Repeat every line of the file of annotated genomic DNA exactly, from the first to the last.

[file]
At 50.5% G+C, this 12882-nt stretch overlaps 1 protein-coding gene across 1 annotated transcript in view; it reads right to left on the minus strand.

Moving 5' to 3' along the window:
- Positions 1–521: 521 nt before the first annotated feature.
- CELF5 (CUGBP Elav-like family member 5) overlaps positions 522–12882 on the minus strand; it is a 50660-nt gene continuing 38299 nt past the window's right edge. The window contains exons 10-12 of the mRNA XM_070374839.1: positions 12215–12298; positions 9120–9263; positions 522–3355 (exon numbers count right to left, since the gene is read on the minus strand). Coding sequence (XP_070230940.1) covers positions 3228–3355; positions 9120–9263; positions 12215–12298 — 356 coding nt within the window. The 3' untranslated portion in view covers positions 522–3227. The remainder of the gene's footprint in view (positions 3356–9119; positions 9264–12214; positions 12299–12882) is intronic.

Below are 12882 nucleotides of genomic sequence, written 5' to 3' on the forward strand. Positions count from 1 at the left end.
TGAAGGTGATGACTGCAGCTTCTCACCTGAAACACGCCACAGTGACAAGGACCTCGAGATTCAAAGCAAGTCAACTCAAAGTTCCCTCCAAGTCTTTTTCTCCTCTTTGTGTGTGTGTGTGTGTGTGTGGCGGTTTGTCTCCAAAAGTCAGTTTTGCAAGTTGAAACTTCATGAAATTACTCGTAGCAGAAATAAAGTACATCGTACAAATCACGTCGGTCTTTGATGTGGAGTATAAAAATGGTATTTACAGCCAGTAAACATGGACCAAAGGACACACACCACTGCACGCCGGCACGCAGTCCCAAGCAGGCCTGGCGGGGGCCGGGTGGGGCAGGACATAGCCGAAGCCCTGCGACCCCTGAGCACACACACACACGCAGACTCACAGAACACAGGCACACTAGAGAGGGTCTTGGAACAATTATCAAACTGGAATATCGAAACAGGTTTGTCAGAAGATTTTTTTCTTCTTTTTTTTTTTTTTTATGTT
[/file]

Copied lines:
At 50.5% G+C, this 12882-nt stretch overlaps 1 protein-coding gene across 1 annotated transcript in view; it reads right to left on the minus strand.

Moving 5' to 3' along the window:
- Positions 1–521: 521 nt before the first annotated feature.
- CELF5 (CUGBP Elav-like family member 5) overlaps positions 522–12882 on the minus strand; it is a 50660-nt gene continuing 38299 nt past the window's right edge. The window contains exons 10-12 of the mRNA XM_070374839.1: positions 12215–12298; positions 9120–9263; positions 522–3355 (exon numbers count right to left, since the gene is read on the minus strand). Coding sequence (XP_070230940.1) covers positions 3228–3355; positions 9120–9263; positions 12215–12298 — 356 coding nt within the window. The 3' untranslated portion in view covers positions 522–3227. The remainder of the gene's footprint in view (positions 3356–9119; positions 9264–12214; positions 12299–12882) is intronic.

Below are 12882 nucleotides of genomic sequence, written 5' to 3' on the forward strand. Positions count from 1 at the left end.
TGAAGGTGATGACTGCAGCTTCTCACCTGAAACACGCCACAGTGACAAGGACCTCGAGATTCAAAGCAAGTCAACTCAAAGTTCCCTCCAAGTCTTTTTCTCCTCTTTGTGTGTGTGTGTGTGTGTGTGGCGGTTTGTCTCCAAAAGTCAGTTTTGCAAGTTGAAACTTCATGAAATTACTCGTAGCAGAAATAAAGTACATCGTACAAATCACGTCGGTCTTTGATGTGGAGTATAAAAATGGTATTTACAGCCAGTAAACATGGACCAAAGGACACACACCACTGCACGCCGGCACGCAGTCCCAAGCAGGCCTGGCGGGGGCCGGGTGGGGCAGGACATAGCCGAAGCCCTGCGACCCCTGAGCACACACACACACGCAGACTCACAGAACACAGGCACACTAGAGAGGGTCTTGGAACAATTATCAAACTGGAATATCGAAACAGGTTTGTCAGAAGATTTTTTTCTTCTTTTTTTTTTTTTTTATGTT